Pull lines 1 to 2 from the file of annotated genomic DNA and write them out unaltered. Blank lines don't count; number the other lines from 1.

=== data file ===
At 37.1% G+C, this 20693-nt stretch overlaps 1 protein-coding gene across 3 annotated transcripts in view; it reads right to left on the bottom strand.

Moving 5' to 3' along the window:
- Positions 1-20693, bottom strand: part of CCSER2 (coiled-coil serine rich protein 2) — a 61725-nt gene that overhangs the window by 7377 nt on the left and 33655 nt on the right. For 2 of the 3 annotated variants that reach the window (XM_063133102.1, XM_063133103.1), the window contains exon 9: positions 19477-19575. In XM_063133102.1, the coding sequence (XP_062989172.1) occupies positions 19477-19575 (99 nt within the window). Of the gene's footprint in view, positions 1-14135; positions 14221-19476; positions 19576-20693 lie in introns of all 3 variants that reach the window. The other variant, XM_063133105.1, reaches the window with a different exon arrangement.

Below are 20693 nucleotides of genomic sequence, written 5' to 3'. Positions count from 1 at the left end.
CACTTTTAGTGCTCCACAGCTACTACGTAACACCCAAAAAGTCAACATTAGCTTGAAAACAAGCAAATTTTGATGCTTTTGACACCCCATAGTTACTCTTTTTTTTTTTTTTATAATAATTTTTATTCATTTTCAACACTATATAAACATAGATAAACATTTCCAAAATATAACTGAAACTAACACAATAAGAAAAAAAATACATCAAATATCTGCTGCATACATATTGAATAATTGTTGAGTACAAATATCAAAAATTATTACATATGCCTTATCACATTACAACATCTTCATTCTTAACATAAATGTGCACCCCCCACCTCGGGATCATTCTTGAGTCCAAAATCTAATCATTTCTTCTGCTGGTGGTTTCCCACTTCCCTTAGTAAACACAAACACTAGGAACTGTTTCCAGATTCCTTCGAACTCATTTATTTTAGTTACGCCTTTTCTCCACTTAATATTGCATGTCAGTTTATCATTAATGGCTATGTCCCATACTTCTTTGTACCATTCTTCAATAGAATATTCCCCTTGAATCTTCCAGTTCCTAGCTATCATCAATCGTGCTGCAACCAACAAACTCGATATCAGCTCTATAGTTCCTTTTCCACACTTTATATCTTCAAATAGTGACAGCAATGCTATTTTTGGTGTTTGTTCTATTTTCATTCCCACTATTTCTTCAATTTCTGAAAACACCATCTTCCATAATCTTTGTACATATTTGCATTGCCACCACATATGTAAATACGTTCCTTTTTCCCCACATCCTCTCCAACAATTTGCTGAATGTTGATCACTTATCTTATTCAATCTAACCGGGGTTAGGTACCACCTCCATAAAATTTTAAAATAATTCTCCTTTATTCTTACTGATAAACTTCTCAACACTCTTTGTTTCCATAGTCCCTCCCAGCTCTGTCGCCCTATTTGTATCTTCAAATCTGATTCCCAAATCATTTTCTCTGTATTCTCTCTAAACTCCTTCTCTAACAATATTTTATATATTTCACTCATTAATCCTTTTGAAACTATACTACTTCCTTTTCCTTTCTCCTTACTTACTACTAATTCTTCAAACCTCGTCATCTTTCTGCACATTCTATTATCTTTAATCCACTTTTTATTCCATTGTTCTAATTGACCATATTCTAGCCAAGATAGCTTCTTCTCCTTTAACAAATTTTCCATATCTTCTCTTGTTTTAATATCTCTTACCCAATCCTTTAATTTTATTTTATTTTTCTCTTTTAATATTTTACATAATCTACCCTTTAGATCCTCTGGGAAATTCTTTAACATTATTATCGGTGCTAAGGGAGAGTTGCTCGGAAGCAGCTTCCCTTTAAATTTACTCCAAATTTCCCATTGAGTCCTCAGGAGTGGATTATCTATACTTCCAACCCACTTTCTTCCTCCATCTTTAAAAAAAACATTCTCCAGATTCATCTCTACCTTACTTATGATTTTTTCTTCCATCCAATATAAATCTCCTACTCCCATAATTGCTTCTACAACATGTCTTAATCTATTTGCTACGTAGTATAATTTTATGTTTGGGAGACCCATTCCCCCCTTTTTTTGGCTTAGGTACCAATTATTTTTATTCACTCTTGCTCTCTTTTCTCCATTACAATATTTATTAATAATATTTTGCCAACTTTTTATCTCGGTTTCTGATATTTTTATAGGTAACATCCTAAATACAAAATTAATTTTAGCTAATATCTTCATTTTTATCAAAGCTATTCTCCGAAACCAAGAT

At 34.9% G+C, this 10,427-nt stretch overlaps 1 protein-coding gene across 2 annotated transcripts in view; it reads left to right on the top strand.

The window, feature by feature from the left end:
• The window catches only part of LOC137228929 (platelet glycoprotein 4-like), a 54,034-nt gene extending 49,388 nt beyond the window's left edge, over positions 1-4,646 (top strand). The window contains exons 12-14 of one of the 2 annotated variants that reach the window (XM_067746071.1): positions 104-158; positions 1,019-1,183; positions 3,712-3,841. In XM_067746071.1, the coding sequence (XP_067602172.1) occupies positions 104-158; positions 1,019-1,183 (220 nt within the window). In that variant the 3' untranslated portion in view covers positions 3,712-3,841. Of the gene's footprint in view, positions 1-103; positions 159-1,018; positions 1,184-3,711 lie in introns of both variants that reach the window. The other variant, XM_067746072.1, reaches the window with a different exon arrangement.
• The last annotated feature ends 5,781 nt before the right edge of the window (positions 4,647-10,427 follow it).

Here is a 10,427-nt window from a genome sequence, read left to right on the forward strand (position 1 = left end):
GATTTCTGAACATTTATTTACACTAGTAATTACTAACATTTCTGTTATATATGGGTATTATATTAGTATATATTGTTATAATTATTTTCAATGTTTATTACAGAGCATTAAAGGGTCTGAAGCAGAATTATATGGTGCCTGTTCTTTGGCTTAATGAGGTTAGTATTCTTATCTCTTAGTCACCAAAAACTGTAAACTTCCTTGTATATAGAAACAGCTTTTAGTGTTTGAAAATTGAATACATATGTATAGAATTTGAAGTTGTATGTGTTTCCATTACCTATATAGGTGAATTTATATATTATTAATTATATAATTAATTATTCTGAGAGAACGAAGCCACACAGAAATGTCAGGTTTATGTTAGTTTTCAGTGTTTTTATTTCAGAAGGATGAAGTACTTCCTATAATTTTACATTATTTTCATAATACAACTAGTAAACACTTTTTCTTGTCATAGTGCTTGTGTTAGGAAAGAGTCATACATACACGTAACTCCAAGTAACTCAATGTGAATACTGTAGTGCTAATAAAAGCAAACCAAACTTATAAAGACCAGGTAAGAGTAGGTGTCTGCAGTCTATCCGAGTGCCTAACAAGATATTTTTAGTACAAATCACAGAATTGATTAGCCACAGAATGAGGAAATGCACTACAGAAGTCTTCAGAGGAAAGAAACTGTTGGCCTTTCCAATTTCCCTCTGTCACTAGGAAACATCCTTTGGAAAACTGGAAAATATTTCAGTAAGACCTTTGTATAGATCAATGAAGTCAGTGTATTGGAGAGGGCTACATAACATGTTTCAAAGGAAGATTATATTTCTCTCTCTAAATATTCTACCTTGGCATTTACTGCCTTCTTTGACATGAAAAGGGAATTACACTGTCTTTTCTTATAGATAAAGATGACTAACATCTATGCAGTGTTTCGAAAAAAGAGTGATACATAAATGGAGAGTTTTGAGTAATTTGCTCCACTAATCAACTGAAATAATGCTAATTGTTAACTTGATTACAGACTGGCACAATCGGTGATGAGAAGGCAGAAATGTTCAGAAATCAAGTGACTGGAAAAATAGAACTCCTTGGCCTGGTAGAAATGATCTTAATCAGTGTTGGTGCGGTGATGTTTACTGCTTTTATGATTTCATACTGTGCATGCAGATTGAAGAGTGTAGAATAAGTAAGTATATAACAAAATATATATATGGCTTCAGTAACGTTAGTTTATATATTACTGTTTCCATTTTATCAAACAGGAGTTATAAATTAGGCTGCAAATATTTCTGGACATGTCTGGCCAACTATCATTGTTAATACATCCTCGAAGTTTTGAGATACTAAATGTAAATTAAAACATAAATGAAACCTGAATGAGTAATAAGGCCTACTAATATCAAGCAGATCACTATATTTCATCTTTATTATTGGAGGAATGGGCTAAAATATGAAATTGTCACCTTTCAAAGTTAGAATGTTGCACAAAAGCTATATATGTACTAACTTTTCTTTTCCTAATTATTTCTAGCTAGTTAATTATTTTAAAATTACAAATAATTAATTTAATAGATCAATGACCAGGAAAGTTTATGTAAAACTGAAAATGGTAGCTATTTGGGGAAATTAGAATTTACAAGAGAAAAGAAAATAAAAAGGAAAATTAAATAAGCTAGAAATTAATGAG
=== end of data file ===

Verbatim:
At 37.1% G+C, this 20693-nt stretch overlaps 1 protein-coding gene across 3 annotated transcripts in view; it reads right to left on the bottom strand.

Moving 5' to 3' along the window: